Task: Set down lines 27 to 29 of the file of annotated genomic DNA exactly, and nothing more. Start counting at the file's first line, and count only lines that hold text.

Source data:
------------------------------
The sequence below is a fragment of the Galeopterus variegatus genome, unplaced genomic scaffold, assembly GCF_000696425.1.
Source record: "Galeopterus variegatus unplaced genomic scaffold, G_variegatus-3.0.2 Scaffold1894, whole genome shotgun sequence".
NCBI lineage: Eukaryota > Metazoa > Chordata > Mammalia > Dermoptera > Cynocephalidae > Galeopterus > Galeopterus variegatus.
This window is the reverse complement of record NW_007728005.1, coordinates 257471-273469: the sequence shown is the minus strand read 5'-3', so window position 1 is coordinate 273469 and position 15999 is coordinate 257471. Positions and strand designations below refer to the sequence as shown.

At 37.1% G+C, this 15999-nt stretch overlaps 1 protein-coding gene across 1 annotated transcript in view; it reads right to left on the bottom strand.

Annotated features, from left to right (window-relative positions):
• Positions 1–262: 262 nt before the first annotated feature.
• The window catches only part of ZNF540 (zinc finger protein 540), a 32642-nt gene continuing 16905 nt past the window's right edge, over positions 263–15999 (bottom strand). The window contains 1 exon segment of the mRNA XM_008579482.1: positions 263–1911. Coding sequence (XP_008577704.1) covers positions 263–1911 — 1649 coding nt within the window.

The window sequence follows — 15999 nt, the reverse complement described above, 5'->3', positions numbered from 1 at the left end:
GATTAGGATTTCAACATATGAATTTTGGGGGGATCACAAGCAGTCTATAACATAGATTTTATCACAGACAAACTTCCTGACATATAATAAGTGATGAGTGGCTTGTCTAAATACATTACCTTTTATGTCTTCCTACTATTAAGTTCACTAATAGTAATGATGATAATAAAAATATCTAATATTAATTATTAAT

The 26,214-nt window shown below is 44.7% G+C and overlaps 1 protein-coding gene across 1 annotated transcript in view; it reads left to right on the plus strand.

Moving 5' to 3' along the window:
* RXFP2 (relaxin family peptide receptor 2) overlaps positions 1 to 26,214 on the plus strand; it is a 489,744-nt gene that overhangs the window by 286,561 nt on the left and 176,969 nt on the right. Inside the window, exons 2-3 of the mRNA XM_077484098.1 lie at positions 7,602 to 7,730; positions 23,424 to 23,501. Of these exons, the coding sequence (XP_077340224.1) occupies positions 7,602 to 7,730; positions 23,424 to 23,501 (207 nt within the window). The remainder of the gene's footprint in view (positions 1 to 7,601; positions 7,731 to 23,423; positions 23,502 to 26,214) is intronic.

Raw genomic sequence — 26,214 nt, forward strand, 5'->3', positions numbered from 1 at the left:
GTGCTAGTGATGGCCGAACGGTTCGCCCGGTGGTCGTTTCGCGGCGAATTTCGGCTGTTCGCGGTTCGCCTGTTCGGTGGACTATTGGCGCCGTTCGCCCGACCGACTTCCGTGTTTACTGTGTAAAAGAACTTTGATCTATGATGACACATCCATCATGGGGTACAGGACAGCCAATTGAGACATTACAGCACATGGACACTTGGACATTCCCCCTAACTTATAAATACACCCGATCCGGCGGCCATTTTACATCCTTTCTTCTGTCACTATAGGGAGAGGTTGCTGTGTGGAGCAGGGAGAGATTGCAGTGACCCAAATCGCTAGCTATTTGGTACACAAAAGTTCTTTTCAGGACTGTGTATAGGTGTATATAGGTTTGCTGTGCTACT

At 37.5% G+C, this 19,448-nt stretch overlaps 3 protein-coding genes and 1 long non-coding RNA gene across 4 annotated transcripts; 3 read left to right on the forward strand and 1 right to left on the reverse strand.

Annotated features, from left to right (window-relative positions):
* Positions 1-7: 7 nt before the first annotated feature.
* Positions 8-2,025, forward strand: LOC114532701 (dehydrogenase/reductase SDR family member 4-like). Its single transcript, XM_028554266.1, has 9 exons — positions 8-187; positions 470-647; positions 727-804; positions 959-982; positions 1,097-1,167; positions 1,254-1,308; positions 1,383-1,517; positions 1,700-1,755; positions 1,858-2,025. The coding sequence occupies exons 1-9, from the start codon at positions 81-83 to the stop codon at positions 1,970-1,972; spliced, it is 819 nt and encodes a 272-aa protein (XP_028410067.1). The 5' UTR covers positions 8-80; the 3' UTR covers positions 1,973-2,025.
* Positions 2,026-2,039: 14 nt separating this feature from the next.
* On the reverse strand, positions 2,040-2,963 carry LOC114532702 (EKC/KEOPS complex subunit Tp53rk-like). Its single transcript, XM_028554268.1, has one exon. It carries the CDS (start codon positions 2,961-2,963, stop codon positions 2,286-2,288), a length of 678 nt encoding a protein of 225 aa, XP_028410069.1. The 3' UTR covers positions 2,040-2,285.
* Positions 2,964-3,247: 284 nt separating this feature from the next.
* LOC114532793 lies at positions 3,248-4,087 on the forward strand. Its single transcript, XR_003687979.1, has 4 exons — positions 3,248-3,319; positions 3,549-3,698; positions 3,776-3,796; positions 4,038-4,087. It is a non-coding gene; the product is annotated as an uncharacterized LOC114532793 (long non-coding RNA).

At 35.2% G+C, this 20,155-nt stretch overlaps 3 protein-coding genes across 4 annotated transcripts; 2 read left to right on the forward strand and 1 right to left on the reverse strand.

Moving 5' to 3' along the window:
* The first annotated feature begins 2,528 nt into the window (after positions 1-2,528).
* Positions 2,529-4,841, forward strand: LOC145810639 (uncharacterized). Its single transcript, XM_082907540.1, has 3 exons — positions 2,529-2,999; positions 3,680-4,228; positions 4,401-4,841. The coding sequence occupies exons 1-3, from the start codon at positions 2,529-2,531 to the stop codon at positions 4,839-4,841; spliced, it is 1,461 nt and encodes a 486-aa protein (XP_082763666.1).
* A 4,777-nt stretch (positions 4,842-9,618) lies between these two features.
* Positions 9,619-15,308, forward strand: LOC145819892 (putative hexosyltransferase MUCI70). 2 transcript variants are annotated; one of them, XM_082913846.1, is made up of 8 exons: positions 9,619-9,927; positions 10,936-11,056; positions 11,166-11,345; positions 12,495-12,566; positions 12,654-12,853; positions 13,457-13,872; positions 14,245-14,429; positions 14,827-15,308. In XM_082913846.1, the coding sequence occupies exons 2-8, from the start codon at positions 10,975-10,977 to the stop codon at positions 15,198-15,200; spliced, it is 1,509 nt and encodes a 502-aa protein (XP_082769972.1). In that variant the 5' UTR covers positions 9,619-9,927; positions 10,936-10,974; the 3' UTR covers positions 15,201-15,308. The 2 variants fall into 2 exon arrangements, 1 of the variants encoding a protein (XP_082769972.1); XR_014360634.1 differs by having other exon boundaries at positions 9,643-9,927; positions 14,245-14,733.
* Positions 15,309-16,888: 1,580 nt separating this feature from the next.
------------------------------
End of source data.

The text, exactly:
* Positions 2,529-4,841, forward strand: LOC145810639 (uncharacterized). Its single transcript, XM_082907540.1, has 3 exons — positions 2,529-2,999; positions 3,680-4,228; positions 4,401-4,841. The coding sequence occupies exons 1-3, from the start codon at positions 2,529-2,531 to the stop codon at positions 4,839-4,841; spliced, it is 1,461 nt and encodes a 486-aa protein (XP_082763666.1).
* A 4,777-nt stretch (positions 4,842-9,618) lies between these two features.
* Positions 9,619-15,308, forward strand: LOC145819892 (putative hexosyltransferase MUCI70). 2 transcript variants are annotated; one of them, XM_082913846.1, is made up of 8 exons: positions 9,619-9,927; positions 10,936-11,056; positions 11,166-11,345; positions 12,495-12,566; positions 12,654-12,853; positions 13,457-13,872; positions 14,245-14,429; positions 14,827-15,308. In XM_082913846.1, the coding sequence occupies exons 2-8, from the start codon at positions 10,975-10,977 to the stop codon at positions 15,198-15,200; spliced, it is 1,509 nt and encodes a 502-aa protein (XP_082769972.1). In that variant the 5' UTR covers positions 9,619-9,927; positions 10,936-10,974; the 3' UTR covers positions 15,201-15,308. The 2 variants fall into 2 exon arrangements, 1 of the variants encoding a protein (XP_082769972.1); XR_014360634.1 differs by having other exon boundaries at positions 9,643-9,927; positions 14,245-14,733.